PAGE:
School of Ayurvedic Diet & Digestion
Muscle tissue (mamsa dhatu) includes skeletal muscle, cardiac muscle, smooth muscle, ligaments and tendons. Together, they play an essential role in coordinated mobility, strength, maintenance of posture, binding the body together, giving shape to the body and protecting delicate organs such as your stomach, liver and intestines. Muscles are the second densest tissue in the body after bones and can contribute to up to half the entire body weight.
Muscles contain bundles of fibers surrounded by connective tissue called fascia. These fibers are then grouped in bundles of bundles, surrounded by more fascia. Connective tissue is included in Ayurveda's definition of mamsa dhatu. Tendons (kandara) connect muscle to bone and allow for movement. Ligaments connect bone to bone, hold structures together and keep them steady. Fascia connect muscles to other muscles. On an esoteric level, muscle tissue relates to all the connective tissue in the body except for blood and bone. This quality of muscle tissues binds and holds the whole body together as one.
A muscle contracts in a similar way that a nerve fires - though an electrolyte pump. When calcium is in excess and magnesium is deficient, the muscle may become hyper (udana vayu). When magnesium is in excess and calcium is deficient, the muscle may become overly lax (apana vayu). Muscles require balanced blood chemistry to function gracefully. Similar behaviors can be seen in the nervous system as racing thoughts and fidgeting muscles often happen at the same time.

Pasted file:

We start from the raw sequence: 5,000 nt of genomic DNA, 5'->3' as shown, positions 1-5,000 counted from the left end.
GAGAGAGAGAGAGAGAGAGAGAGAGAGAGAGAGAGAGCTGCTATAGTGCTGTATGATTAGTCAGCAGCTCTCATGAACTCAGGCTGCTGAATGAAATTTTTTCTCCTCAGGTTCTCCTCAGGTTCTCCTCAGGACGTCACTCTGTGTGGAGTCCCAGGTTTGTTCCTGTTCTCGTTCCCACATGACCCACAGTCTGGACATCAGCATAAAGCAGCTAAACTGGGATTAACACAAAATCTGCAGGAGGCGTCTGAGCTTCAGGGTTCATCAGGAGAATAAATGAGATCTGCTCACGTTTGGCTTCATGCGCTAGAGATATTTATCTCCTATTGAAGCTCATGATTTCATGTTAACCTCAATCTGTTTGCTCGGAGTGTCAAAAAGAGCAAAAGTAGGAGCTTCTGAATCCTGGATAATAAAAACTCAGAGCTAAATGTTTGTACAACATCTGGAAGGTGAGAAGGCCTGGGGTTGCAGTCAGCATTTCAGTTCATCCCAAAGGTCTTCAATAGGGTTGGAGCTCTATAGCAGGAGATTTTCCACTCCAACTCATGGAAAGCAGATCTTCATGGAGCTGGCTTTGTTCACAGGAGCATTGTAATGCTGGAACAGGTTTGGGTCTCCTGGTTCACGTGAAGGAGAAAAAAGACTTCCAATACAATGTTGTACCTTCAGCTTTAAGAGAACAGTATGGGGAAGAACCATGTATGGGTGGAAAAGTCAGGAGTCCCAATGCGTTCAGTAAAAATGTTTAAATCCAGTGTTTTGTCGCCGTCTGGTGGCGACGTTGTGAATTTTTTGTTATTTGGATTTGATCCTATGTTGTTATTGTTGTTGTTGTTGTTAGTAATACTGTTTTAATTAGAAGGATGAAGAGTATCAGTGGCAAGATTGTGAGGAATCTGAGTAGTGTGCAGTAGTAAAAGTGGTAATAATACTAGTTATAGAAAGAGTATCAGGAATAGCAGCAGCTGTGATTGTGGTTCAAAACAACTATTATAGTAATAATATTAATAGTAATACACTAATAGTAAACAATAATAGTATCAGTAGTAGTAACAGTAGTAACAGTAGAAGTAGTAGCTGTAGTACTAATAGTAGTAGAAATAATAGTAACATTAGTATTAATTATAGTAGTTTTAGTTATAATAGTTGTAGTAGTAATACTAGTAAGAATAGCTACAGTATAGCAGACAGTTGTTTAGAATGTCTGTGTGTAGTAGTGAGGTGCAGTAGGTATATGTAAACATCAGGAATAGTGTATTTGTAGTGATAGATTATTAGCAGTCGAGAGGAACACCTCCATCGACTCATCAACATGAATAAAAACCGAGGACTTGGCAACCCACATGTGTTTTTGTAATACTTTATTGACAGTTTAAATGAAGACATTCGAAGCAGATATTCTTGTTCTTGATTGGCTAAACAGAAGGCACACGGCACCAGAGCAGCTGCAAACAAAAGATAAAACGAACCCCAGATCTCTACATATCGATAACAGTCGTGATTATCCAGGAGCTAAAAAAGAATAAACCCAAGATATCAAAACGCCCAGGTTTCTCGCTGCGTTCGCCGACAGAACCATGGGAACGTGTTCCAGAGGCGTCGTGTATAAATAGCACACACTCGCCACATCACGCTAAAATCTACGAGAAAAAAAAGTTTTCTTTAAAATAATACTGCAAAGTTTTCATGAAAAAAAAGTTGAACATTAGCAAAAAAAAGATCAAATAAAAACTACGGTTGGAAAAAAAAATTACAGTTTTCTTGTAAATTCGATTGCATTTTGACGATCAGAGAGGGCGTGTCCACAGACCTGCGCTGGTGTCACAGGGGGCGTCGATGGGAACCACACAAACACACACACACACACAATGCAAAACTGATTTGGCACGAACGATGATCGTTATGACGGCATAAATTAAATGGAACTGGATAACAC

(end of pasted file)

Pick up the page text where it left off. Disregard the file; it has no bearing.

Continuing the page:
In Ayurveda, the strength and quality of the muscles is determined through visual assessment. Excessive ear wax is a sign that too much protein is being consumed in the diet, leading to overproduction of poor quality muscle tissue. Muscle tissue is very sensitive to disruptions in blood chemistry, much like nervous tissue. Ayurveda recommends purifying the blood by reducing digestive toxins (ama) through proper diet and cleansing, ensuring adequate hydration and balanced electrolytes. Muscles become strong when used appropriately, so exercise suited to your constitution is recommended in Ayurveda. However, muscles can be damaged by overexertion, strain and overstretching, as microtears in the muscle can lead to a buildup of scar tissue.
Ayurveda offers a workable framework to restore the health and vitality of the muscle tissues, depending on the person's individual needs. The first step is to stimulate and strengthen digestive capacity (agni) to reduce the formation of digestive toxins. These toxins can create an acidic environment in the blood, disrupt blood chemistry and ultimately affect the quality of the muscles. By reducing blood toxicity and improving the quality of the blood (rakta), the muscles will receive the adequate nutrients to perform optimally. If the muscle tissue is deficient, Ayurveda promotes the inclusion of anabolic foods, such as dairy, meat, and other sources of protein to build the tissue. Muscles also need regular movement and exercise, but just to a comfortable level. Exercising to about 70% capacity, or to when you just start to break a sweat but can still breathe through your nose, is recommended as opposed to pushing beyond your limits.